NCPA - National Center for Policy Analysis

President Bush is Moving Closer to Ideal Tax Reform

March 14, 2003

President Bush has unveiled three new proposals to promote saving and to simplify its tax treatment.

Lifetime Savings Accounts (LSAs) would let people set aside $7,500 (for 2003, indexed for inflation in future years) in after-tax funds from any source each year in addition to any other saving plan.

  • Earnings would be tax free and there would be no income limits on participation, no minimum holding period and no restrictions on the use of the money.
  • LSAs would be ideal for low-income savers who cannot afford to save separately for retirement and emergencies, and who are hesitant to put money in IRAs because of the penalties imposed on early withdrawals.

Retirement Saving Accounts (RSAs) would replace current deductible, nondeductible and Roth IRAs.

  • As with Roth IRAs, there would be no tax deduction for contributions and no tax on withdrawn earnings.
  • RSAs would have a higher annual contribution limit than current IRAs - $7,500 in 2003, indexed for inflation in future years - with no income limits on participation.

Employer Retirement Savings Accounts (ERSAs) would simplify defined contribution plans to enable more companies to offer such plans to their employees. ERSAs would replace future contributions to 401(k), 403(b) and government 457 plans, SARSEPs, and SIMPLE IRAs.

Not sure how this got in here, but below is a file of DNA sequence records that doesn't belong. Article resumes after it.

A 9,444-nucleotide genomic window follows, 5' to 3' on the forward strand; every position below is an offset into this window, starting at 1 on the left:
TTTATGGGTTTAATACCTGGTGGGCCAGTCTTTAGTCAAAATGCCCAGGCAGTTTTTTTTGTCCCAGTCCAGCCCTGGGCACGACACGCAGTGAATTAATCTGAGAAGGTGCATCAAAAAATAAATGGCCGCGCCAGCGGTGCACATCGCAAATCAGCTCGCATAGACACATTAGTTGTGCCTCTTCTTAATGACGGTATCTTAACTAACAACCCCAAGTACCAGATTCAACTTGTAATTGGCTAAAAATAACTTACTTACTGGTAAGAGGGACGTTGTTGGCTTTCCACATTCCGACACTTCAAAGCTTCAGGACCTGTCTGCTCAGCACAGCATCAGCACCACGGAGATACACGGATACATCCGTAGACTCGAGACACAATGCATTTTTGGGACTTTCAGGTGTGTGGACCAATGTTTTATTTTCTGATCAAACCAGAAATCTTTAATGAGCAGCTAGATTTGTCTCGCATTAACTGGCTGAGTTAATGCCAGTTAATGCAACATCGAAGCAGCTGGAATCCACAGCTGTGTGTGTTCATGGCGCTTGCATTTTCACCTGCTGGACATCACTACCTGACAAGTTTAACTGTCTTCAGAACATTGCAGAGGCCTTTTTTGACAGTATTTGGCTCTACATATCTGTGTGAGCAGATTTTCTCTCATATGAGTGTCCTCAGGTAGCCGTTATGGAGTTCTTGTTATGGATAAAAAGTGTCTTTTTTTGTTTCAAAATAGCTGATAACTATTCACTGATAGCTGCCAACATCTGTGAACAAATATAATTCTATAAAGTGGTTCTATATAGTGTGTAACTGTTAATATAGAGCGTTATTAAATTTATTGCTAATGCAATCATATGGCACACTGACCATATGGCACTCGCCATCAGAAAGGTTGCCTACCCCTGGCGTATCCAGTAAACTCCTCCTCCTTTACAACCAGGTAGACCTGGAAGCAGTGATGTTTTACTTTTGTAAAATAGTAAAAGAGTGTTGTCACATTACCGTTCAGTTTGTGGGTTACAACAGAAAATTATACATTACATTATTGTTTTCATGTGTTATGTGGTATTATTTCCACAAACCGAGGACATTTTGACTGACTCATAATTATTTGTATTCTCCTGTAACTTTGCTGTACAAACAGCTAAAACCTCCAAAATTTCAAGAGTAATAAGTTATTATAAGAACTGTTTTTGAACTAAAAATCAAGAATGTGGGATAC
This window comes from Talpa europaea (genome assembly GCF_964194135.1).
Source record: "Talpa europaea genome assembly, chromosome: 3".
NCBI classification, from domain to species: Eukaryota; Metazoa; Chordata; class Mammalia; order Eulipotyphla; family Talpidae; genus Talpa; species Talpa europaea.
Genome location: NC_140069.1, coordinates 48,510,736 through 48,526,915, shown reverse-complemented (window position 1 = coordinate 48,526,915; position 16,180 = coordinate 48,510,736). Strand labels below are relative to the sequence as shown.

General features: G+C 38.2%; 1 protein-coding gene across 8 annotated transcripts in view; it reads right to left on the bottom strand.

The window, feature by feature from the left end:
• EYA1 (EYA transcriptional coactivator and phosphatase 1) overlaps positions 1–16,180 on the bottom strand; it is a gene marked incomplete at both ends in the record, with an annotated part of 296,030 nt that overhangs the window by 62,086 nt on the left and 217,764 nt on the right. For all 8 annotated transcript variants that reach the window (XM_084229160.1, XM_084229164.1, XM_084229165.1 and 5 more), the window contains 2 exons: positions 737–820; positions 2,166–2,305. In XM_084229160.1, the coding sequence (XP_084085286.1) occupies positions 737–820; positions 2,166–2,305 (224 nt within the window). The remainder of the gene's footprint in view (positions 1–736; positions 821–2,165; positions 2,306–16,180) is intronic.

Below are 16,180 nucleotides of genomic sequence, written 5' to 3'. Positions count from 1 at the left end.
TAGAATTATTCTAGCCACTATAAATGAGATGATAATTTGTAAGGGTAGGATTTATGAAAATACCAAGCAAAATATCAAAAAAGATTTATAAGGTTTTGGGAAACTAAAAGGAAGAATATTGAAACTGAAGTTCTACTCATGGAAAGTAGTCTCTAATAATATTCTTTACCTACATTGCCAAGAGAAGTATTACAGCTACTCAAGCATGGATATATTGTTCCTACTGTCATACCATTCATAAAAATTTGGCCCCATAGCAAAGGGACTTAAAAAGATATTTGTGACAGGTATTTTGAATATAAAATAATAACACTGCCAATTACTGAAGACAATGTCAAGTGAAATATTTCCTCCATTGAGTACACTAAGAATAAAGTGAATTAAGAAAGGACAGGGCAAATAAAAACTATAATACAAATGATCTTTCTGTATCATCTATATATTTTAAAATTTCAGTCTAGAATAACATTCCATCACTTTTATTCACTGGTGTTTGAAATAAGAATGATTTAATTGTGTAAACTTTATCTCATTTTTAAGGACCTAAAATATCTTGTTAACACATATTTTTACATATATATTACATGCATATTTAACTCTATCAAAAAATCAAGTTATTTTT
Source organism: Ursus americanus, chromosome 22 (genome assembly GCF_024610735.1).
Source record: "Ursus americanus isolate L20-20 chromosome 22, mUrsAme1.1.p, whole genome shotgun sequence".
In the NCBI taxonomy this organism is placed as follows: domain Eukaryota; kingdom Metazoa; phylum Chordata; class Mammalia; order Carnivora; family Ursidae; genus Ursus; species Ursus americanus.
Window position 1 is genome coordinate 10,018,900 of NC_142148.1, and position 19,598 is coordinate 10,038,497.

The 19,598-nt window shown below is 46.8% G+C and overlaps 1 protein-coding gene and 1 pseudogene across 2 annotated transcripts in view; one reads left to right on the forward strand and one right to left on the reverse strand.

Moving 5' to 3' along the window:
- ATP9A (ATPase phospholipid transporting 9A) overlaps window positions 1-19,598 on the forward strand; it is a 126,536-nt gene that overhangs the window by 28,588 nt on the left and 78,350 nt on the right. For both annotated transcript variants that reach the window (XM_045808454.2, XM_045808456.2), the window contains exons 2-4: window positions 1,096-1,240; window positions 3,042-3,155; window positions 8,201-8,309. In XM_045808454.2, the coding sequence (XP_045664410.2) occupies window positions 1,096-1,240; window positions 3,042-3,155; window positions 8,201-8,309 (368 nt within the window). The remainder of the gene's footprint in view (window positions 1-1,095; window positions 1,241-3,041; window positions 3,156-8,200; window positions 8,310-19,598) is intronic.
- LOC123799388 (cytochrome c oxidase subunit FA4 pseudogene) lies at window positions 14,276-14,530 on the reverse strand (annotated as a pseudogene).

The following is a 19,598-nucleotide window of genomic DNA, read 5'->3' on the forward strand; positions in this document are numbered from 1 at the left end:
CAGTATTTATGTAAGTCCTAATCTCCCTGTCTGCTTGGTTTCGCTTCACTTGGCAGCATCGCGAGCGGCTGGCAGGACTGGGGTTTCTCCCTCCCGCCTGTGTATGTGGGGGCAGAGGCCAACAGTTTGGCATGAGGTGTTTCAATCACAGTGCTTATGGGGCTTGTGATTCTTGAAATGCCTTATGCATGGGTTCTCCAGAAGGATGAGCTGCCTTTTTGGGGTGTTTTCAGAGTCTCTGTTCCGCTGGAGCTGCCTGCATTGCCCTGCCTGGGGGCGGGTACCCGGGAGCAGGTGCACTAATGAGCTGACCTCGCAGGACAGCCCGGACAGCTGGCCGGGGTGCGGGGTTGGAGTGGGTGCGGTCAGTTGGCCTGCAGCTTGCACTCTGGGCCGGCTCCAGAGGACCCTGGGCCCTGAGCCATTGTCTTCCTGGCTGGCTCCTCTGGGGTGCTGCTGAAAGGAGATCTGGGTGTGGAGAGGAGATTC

Taken together, the President's proposals would largely eliminate the income tax bias against saving and would approach the tax reform ideal. His dividend and capital gains proposals would end the double taxation of corporate income, but their larger effect would be to relieve the personal income tax bias against saving. The President also proposes permanently to triple the amount of investment that small businesses may expense - from $25,000 to $75,000 - thus lowering their net cost of capital.

Source: Stephen J. Entin, "The Bush Tax Plan: Tax Reform in the Making," Brief Analysis No. 433, National Center for Policy Analysis, March 14, 2003.

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